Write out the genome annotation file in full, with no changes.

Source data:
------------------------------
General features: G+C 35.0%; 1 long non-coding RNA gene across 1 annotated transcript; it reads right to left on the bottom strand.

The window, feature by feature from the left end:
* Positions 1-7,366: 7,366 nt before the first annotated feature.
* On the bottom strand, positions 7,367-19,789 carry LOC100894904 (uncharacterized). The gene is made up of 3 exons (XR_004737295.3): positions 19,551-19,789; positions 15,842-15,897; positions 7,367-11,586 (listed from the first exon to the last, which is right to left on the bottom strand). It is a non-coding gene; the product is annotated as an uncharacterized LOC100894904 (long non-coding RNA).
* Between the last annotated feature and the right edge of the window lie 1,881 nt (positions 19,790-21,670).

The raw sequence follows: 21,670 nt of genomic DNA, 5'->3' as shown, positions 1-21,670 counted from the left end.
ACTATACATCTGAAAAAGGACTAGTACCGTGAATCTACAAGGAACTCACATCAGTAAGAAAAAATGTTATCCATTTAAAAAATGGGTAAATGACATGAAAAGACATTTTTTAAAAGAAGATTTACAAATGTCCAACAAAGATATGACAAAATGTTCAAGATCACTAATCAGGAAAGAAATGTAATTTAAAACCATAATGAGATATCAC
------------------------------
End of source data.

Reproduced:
General features: G+C 35.0%; 1 long non-coding RNA gene across 1 annotated transcript; it reads right to left on the bottom strand.

The window, feature by feature from the left end:
* Positions 1-7,366: 7,366 nt before the first annotated feature.
* On the bottom strand, positions 7,367-19,789 carry LOC100894904 (uncharacterized). The gene is made up of 3 exons (XR_004737295.3): positions 19,551-19,789; positions 15,842-15,897; positions 7,367-11,586 (listed from the first exon to the last, which is right to left on the bottom strand). It is a non-coding gene; the product is annotated as an uncharacterized LOC100894904 (long non-coding RNA).
* Between the last annotated feature and the right edge of the window lie 1,881 nt (positions 19,790-21,670).

The raw sequence follows: 21,670 nt of genomic DNA, 5'->3' as shown, positions 1-21,670 counted from the left end.
ACTATACATCTGAAAAAGGACTAGTACCGTGAATCTACAAGGAACTCACATCAGTAAGAAAAAATGTTATCCATTTAAAAAATGGGTAAATGACATGAAAAGACATTTTTTAAAAGAAGATTTACAAATGTCCAACAAAGATATGACAAAATGTTCAAGATCACTAATCAGGAAAGAAATGTAATTTAAAACCATAATGAGATATCAC